I won’t give anything more away but the ending is truly devastating. For some reason (South) Korean cinema has slipped off my radar for a while but it’s definitely back on now. I can’t say I enjoyed watching this film, the brutality is visceral, and the violence-against-women trope disturbing, but the cumulative effect is extremely powerful in a positive sense. Apart from Kim’s dynamic direction, much is down to the performance of the protagonists: Choi’s charisma is cannily used as the killer who’s demented determination becomes almost admirable. In contrast Lee’s agent bottles up his emotions through most of the film making him appear to be the psychopath; but, then again, maybe he does become one.

A Blonde in Love (Lásky jedné plavovlásky, Czechoslovakia, 1966)

More than just a blond

More than just a blonde

This fascinating youth pic, from the Czech New Wave, both ‘universalises’ the teenage (or early-20s) experience and sets in squarely in its time. The time was just before the ‘Prague Spring’, but clearly government influence was already loosening, particularly with the relatively graphic nudity and the scene where the youth union meeting is satirised. Being a teenager yearning for a (sexual) relationship is the predominant narrative of youth pics and Czechoslovakia in the ’60s was no different. In fact, it was accentuated by the 16:1 ratio of women to men in the blonde’s (Andula) town, Zruc. To counteract the problem the local factory’s ‘social director’ persuades the army to move a garrison of men to the vicinity. However, they turn out to be middle aged reservists of little interest to Andula and her friends.

The troops’ arrival is one of many comic set pieces in the film. The girls, and the town, are full of hope until the balding men arrive who promptly march to their barracks singing a ridiculous song of blood and glory. Similarly in a dance hall three men bicker amongst themselves on how try of pick up the girls. They send a waiter with a bottle but it’s delivered to the wrong table. Writer-director Milos Forman’s observes all this affectionately, he is not mocking the small town travails of his characters.

As was much European cinema in the ’60s, the Czech New Wave was a ripple of the French nouvelle vague and the long conversations between characters reminded me of early Godard and there is a wonderful moment of Czech surrealism where a necktie is found around a tree when Andula walks through the wood for an assignation that never happens. The dancehall scene reminded me of the one in Billy Liar, shot three years earlier, emphasising how, in the sixties, youth culture was becoming internationalised.

Forman cast locals, mostly non actors, giving the film a realist edge that adds to the charm; it’s not surprising that Ken Loach often cites it as a favourite film. Its political edge is seen when the youth union meeting, of women, is asked to vote to be chaste. Only Andula, hiding at the back, doesn’t put up her hand in favour emphasising the conformism expected by the Establishment at the time. However, while she is something of a rebel, Andula is also a victim; she is betrayed by the smooth talking pianist. Their ‘love’ scene, with the recalcitrant blind, is funny. Overall the film is suffused with a melancholy tone; it entertains but doesn’t forget the pathos of young lust.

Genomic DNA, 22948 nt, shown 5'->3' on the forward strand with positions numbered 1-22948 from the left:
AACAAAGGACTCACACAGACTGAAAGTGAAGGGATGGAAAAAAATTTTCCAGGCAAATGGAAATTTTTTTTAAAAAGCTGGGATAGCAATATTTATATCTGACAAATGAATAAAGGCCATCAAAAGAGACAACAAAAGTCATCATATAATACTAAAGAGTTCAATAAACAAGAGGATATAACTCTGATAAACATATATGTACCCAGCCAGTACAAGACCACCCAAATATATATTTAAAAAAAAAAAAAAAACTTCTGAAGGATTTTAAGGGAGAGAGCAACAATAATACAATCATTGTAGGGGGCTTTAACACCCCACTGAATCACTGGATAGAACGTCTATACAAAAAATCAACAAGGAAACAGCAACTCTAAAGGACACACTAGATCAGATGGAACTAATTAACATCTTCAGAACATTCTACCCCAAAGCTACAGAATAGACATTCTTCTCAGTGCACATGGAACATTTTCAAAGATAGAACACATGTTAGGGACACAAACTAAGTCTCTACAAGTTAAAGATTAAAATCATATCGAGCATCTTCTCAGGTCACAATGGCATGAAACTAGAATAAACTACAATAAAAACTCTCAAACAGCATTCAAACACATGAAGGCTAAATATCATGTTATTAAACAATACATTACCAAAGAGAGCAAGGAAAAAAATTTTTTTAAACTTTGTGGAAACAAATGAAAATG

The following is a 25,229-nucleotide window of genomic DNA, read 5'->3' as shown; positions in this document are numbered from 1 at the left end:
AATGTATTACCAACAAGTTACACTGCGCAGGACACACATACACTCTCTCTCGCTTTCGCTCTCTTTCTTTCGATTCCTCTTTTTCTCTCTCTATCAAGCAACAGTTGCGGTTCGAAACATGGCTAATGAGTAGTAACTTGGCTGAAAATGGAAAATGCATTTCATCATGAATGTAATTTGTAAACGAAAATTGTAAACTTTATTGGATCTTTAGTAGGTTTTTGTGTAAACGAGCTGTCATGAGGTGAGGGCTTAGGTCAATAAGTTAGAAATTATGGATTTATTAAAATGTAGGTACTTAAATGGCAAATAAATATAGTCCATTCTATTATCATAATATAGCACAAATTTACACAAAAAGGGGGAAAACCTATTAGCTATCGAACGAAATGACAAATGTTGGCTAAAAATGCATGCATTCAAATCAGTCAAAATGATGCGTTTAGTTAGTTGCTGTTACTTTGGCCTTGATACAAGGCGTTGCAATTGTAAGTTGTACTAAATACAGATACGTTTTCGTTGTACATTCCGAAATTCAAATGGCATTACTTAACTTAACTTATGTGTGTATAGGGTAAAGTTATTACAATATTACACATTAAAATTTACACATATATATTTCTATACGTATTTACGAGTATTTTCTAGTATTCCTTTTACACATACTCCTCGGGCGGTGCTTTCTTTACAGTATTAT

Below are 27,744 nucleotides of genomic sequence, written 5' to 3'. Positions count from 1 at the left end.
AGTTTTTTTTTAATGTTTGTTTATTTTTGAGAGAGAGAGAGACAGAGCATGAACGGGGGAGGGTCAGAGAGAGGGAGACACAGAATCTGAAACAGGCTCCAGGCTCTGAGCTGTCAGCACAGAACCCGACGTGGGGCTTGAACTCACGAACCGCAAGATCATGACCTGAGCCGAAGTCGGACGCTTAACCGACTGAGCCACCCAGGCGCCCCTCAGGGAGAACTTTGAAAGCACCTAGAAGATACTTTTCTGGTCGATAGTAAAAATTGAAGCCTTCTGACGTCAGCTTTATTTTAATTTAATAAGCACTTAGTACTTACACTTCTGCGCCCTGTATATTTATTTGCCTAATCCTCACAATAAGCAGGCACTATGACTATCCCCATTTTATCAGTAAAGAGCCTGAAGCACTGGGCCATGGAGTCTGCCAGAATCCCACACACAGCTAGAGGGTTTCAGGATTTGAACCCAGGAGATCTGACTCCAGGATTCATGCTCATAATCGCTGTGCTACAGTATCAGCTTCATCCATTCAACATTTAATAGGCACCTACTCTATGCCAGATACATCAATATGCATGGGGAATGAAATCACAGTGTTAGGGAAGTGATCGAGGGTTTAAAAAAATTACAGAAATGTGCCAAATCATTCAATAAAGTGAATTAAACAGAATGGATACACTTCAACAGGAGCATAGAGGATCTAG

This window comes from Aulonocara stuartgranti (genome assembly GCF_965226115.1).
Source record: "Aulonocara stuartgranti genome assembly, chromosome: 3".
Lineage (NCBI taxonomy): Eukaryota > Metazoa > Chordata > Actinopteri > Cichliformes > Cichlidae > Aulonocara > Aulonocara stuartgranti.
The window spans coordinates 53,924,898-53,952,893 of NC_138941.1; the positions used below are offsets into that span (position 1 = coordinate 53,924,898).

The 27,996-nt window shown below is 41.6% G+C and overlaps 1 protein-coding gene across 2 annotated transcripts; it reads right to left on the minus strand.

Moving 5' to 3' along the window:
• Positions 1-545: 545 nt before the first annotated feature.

The Bourne Ultimatum (US, 2007)

Turning back on America?

Turning back on America?

The original Bourne trilogy was unusual in that it got better with each film. Paul Greengrass directed the last two in a style that epitomises, what David Bordwell calls, ‘intensified continuity’. While the visceral action sequences were certainly eye-catching, its take on America, in the post-9/11 era, was particularly critical. Although, as is common in Hollywood, the corruption of the NSA was explained by ‘bad apples’, who are last seen being arrested, the dramatisation of the anti-terrorism agency as morally corrupt still had resonance.

What’s even more striking, six years later, is actually how corrupt the American intelligence agencies are; courtesy of Edward Snowden. Was I surprised by his revelations? Not particularly, my Management Information Systems lecturer ‘wondered’ (in 1983) why so much money was being spent on voice recognition software and he didn’t believe it was for Siri. However, what is shocking is the apparent apathetic response, even in the ‘land of the free’, of the general public who seem happy to be monitored. Democracy is revealed to be a sham by its reliance on surveilling its own people to ‘protect’ us from those who would enslave us.

Back to the film: the brilliant set-piece, at Waterloo station, dramatises this real-time surveillance and has a real frisson as we see an American ordering the assassination of a British citizen on British soil during the London rush hour. A very special relationship.